Education & Family

Budget: Plan to expand university technical colleges

Image caption Mr Osborne has committed to more university technical colleges

Chancellor George Osborne has announced the number of planned new university technical colleges (UTCs) is to be doubled from 12 to at least 24.

As partnerships between universities, colleges and businesses, UTCs will provide technical training for 11 to 19-year-olds, Mr Osborne said.

In his Budget, he said he would fund an extra 40,000 apprenticeships, plus 10,000 higher-level training places.

There will be 100,000 places on a new work experience scheme over two years.

This is up from the 20,000 places previously stated.


In his Budget "for growth", Mr Osborne said £180m would be made available for up to 50,000 additional apprenticeship places over the next four years.

He said these places would provide additional capacity to support young unemployed people, in particular through progression from the work experience programme.

The Chancellor has pledged funding for 24 UTCs.

Sponsors of UTCs will help set up a curriculum to match the needs of the local economy, provide work placements and allow colleges to use their specialist facilities.

Lord Baker, the former Conservative Education Secretary, who has been involved in developing the new colleges, predicted last year that there would be 15 to 20 colleges by 2012, with the numbers eventually likely to rise to 40.

Science research

Mr Osborne also announced a £100m investment in science research.

Of this, £80m will be allocated to develop the national research campuses at Daresbury, Norwich and Cambridge.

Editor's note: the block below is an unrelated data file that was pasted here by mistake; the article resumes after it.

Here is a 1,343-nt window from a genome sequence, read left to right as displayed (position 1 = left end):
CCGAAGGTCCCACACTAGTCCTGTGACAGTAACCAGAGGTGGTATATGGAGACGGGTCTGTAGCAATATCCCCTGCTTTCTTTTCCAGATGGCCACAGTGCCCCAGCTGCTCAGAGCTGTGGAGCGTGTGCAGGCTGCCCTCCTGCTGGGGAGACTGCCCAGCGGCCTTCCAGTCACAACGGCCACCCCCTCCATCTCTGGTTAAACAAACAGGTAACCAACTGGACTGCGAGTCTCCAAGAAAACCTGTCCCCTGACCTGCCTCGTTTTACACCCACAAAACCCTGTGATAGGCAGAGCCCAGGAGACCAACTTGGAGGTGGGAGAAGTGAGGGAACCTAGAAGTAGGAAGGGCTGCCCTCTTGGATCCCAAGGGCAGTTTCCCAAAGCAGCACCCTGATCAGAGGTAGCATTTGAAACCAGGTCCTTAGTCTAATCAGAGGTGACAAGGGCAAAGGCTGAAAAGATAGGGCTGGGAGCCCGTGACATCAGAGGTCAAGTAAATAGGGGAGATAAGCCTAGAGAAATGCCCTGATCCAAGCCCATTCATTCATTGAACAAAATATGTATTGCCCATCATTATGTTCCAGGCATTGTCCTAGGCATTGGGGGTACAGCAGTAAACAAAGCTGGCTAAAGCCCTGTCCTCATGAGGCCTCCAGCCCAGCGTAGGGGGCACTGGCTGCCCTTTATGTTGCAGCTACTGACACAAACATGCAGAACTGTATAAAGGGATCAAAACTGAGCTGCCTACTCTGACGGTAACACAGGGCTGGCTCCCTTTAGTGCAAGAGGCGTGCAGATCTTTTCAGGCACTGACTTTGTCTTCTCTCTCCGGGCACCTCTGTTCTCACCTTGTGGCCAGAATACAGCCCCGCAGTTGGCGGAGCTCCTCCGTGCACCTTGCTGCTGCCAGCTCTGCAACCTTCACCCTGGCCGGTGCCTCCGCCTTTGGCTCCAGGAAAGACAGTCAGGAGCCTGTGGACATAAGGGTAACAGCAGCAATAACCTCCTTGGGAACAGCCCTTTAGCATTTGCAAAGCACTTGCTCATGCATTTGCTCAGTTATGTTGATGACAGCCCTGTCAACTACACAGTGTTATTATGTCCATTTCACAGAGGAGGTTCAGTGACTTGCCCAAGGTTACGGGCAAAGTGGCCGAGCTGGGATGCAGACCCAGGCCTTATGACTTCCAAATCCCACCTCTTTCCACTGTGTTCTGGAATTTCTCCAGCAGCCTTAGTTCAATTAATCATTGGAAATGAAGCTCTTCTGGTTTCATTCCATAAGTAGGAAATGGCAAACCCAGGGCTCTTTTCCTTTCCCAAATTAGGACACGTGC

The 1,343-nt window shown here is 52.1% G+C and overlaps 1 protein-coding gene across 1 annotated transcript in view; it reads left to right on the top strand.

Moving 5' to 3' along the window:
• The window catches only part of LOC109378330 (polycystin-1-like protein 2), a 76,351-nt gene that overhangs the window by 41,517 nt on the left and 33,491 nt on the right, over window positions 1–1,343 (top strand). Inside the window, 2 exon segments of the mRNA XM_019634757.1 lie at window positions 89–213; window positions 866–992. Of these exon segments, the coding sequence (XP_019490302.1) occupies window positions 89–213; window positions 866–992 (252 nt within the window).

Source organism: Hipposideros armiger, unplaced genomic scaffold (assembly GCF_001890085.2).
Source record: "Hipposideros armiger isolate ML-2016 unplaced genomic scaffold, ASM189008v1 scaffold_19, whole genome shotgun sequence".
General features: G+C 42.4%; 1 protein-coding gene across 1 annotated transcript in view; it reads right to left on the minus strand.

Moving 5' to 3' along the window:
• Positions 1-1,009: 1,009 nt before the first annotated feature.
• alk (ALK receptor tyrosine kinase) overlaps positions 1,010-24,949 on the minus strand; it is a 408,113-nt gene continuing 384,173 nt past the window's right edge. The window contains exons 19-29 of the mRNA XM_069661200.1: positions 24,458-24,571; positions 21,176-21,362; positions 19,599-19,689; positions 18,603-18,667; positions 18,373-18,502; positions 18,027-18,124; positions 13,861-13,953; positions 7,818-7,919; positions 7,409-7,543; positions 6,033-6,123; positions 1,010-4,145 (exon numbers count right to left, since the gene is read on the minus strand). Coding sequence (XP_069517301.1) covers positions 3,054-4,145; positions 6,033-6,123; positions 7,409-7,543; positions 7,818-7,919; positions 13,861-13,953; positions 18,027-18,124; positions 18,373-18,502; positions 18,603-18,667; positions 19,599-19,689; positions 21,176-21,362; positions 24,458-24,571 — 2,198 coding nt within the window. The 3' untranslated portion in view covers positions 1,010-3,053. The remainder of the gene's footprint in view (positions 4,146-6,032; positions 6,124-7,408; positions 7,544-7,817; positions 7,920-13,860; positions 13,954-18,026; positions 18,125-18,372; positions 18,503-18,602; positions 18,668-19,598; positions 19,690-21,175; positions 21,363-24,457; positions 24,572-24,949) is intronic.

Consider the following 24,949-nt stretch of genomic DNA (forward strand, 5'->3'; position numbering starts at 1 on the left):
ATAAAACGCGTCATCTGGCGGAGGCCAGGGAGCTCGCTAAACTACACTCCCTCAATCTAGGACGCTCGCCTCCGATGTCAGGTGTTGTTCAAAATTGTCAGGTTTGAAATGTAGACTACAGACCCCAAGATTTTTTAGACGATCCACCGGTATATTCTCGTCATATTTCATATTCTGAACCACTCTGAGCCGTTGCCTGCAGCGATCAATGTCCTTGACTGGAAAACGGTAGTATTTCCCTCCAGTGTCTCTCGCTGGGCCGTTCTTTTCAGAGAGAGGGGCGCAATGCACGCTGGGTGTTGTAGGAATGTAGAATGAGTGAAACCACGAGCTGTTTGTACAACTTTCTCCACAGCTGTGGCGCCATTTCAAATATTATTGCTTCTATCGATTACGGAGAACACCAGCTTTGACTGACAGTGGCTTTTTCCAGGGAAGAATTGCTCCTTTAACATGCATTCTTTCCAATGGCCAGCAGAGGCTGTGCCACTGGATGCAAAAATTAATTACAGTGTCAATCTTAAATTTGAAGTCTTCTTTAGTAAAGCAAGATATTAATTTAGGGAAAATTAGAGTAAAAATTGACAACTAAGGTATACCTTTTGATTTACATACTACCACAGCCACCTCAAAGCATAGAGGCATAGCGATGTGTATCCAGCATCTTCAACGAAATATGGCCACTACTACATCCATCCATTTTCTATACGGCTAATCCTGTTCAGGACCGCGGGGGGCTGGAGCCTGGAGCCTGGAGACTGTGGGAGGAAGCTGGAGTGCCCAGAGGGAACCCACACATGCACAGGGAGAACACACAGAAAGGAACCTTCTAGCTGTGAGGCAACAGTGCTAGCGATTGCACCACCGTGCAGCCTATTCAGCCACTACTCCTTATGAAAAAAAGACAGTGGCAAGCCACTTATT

And £10m will fund three further instruments at the ISIS neutron source in Harwell.

The remaining £10m will start a National Space Technology Programme, which will be match-funded by industry.

The University and Colleges Union welcomed moves to increase the number of apprenticeships, but raised concerns about the increase in the number of UTCs.

General secretary Sally Hunt said: "We fear they will divert money away from further education colleges, reintroduce selection at 14 and create a two-tier system in further education."

The university think-tank Million Plus welcomed the 40,000 additional apprenticeships and 10,000 higher-level apprenticeships, but said more must be done to help the young and unemployed get on.

Chief executive Pam Tatlow said: "The government must do more to ensure that young people have a real choice and have the opportunity to achieve a degree or advanced technical qualification or apprenticeship and get a good job.

"The government has missed an opportunity by not investing in additional university places this year - the freezing of student numbers in 2011 makes no sense."